Road-tripping in my car, a 1987 faded-sky-blue Subaru wagon, would not be sexy. So, while traveling for work in Chile and Bolivia during March, I spent many coins at Internet cafés in order to scan Craigslist for vegetable-grease-powered vehicles that could sleep three grown men and provide desk space for editing while traveling interstates. A 1997 Chevy short schoolbus, converted to the Frybrid vegetable oil fuel system and remodeled to sleep three plus kitchen, appeared. It was located in my neighborhood of Ballard, Seattle. Five days after my return flight from Bolivia, I was the proud owner/operator of a Blue Bird school bus/RV eventually christened Lewis Lewis.
We hit the road May 19, south on Interstate 5. We had breakdowns, cheap fixes, and expensive fixes, and met really nice mechanics. We slept beside Highway 1 overlooking Pacific rollers, beside urban farms, in parking lots of real-estate offices, and in the truck side of rest areas. We were woken by a mall cop named Mike Jordan who told us to leave the 24-Hour Fitness lot, and the lead singer and guitarist from a Clarksdale, Miss. blues band came aboard between sets.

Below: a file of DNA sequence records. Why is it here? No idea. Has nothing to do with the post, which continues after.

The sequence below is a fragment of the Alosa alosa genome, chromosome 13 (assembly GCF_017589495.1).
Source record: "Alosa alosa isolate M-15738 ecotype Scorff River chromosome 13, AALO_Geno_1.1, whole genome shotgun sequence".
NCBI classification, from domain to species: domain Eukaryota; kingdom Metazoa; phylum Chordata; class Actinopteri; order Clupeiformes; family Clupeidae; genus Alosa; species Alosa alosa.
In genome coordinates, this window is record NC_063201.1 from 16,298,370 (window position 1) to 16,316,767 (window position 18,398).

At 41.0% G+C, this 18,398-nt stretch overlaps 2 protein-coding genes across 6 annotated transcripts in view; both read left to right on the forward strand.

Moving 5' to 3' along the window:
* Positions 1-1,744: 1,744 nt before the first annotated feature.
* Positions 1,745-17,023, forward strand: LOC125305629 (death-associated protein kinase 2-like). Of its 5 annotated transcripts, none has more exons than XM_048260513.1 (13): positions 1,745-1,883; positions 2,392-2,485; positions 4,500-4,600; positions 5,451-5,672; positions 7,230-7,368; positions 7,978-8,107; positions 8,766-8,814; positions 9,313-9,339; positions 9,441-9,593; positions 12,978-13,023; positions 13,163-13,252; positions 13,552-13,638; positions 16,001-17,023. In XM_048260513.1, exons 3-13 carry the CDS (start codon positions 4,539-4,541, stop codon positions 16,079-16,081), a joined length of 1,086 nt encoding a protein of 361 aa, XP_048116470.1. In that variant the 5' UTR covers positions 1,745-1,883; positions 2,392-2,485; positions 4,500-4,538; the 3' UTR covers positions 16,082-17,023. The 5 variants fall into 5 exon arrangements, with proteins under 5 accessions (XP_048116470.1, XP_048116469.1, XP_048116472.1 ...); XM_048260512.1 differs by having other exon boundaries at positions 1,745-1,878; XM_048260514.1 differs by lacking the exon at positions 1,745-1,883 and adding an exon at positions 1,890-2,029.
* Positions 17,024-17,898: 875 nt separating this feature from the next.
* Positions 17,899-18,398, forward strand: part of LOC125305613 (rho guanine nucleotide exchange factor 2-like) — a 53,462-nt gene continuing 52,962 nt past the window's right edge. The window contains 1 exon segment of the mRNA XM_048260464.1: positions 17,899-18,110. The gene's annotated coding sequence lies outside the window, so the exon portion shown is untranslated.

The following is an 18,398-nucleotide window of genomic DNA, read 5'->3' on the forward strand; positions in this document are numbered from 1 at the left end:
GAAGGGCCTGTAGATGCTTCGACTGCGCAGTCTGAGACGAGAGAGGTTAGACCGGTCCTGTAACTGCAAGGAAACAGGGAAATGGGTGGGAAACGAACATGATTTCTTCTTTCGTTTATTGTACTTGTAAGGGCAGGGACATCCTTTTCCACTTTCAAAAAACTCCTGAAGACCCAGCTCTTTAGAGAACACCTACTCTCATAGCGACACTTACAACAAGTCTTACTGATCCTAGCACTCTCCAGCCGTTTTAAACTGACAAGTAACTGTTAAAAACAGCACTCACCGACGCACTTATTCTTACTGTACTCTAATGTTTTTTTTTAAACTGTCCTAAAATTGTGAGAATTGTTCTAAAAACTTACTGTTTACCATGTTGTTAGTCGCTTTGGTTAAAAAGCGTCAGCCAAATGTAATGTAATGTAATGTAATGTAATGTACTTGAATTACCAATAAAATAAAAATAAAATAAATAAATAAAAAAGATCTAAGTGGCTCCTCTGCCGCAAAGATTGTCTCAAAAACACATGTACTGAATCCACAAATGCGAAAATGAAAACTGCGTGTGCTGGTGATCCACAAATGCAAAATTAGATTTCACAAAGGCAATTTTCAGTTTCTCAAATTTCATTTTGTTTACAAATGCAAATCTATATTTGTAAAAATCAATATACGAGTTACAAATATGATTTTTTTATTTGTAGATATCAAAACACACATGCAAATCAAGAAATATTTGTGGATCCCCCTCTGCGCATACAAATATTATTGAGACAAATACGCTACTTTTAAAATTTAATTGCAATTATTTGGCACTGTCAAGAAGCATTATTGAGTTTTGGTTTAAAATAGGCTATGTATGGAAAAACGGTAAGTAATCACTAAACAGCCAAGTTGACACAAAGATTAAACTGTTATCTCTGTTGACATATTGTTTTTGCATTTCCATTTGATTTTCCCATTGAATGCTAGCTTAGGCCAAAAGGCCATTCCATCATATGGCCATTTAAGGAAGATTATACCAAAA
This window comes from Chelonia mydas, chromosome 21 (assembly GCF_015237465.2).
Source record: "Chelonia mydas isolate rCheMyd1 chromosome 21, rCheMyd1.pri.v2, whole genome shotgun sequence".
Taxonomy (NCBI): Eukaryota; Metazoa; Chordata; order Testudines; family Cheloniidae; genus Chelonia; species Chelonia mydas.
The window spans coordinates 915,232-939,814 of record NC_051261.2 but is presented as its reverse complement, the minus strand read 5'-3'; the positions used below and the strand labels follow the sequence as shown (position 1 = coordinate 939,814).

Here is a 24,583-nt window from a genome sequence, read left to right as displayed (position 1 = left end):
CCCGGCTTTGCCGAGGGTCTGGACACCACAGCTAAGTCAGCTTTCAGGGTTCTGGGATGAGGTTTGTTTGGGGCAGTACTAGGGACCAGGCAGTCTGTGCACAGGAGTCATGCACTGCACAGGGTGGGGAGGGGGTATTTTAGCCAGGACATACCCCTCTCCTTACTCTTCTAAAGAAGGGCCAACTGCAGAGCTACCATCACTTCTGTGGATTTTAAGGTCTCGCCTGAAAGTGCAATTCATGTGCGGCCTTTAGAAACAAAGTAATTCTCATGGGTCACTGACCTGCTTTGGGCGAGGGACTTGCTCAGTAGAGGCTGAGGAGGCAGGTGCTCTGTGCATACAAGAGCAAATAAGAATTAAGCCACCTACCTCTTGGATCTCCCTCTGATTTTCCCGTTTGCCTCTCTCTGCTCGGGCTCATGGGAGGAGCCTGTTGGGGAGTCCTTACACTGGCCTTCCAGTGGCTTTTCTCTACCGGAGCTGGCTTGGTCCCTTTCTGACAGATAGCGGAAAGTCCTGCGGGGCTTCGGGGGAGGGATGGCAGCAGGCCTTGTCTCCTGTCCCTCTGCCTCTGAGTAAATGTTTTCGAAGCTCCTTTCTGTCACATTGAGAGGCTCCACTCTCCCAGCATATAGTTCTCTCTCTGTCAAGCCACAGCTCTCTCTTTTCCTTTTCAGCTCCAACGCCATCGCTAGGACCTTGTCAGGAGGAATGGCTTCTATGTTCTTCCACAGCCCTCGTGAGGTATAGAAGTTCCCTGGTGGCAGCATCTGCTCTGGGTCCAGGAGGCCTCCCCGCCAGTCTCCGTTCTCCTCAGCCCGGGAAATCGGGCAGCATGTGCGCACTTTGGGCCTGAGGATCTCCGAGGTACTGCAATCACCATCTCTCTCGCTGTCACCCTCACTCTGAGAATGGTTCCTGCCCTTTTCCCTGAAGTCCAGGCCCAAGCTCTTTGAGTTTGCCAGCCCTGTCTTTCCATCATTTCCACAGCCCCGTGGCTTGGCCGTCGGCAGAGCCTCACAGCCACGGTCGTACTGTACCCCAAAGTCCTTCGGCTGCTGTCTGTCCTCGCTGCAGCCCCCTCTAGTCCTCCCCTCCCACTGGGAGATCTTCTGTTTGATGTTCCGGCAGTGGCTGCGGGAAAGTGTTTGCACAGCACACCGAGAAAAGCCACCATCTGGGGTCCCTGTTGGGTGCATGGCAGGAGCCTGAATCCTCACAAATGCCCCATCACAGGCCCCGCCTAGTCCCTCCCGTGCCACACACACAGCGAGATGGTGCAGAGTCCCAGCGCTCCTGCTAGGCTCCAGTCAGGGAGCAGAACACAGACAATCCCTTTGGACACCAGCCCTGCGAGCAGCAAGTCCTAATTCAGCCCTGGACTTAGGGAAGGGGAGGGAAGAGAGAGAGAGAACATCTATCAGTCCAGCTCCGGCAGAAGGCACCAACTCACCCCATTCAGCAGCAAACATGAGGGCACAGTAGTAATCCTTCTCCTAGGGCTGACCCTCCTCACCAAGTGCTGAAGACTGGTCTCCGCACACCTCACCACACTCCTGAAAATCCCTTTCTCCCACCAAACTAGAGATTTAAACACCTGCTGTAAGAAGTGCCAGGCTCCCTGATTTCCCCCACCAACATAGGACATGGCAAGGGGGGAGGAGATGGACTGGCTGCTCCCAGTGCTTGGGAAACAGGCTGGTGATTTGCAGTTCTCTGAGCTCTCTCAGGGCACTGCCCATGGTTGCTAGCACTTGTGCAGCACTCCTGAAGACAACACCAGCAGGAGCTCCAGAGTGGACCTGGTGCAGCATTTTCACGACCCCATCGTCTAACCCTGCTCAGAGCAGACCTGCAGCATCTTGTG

In Birmingham, Al., in mid-June, in the middle of the tour, Lewis Lewis was unresponsive, parked by the curb of a residential street. A curious neighbor came to investigate, in slippers. He read the white sticky letters we’d used to spell www.breakingthroughconcrete.com on Lewis’s back windshield. We explained the project. He looked confused.
“But, where are you breaking the concrete? Do you remove it completely?”
To clarify, we do not do demo work. The project is a celebration of the visionaries who are transforming our ideas of food and doing so within the confines of the urban environment.
We couldn’t revive Lewis in time, so we left him at Edwin’s farm and rented a shiny white Limited Edition Chrysler minivan with automatic sliding doors and air-conditioning. It made us weak in the knees, but we loaded her up, named her Barbara, and continued on our way, north toward D.C., Brooklyn, Philly, Detroit, and Chicago.